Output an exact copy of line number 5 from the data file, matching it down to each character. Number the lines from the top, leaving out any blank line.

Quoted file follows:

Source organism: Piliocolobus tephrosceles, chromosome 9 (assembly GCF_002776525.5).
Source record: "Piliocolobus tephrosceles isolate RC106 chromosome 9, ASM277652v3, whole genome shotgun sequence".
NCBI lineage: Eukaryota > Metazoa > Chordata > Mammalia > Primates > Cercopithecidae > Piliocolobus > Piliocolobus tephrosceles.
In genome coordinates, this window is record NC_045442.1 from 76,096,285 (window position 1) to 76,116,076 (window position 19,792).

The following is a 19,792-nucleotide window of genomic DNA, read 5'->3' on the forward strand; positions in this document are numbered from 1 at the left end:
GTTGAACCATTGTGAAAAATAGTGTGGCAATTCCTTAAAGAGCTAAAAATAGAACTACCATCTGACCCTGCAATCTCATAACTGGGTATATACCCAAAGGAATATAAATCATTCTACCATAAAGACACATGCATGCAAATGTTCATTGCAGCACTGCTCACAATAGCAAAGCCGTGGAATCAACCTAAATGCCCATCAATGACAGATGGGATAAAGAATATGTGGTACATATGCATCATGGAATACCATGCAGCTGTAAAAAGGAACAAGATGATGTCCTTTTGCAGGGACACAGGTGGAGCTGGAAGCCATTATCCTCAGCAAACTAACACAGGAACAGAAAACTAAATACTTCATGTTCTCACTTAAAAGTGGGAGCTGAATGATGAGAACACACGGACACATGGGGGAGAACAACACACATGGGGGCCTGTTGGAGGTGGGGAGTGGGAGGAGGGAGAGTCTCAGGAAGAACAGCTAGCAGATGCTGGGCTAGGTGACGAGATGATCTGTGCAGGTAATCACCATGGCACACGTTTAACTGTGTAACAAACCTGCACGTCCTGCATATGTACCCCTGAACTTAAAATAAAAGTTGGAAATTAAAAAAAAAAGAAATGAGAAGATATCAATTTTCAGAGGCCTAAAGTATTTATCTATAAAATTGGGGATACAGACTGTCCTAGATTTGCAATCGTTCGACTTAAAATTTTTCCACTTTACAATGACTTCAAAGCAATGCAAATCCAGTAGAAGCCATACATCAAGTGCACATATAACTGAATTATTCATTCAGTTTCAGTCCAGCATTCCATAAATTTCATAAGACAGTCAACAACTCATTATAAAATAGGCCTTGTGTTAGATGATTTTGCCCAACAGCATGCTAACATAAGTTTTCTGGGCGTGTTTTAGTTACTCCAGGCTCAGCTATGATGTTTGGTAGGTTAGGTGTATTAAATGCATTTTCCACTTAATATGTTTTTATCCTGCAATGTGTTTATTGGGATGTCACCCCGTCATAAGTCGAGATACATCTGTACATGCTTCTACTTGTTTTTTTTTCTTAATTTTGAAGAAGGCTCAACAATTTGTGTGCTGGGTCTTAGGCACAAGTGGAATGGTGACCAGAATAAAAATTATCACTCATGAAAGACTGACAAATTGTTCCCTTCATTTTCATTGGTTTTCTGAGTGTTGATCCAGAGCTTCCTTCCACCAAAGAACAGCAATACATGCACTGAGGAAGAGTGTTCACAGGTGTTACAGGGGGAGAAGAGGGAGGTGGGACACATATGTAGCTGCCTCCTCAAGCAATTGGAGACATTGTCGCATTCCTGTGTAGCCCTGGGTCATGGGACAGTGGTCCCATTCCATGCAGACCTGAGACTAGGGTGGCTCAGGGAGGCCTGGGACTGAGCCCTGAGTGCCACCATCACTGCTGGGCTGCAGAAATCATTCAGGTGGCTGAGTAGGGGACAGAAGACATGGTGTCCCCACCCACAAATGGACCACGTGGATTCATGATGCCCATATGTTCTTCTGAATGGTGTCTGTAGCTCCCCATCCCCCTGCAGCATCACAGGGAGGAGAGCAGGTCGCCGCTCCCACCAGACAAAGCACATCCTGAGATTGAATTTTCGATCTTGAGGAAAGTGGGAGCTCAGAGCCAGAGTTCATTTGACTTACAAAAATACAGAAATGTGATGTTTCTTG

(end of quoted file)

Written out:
The following is a 19,792-nucleotide window of genomic DNA, read 5'->3' on the forward strand; positions in this document are numbered from 1 at the left end: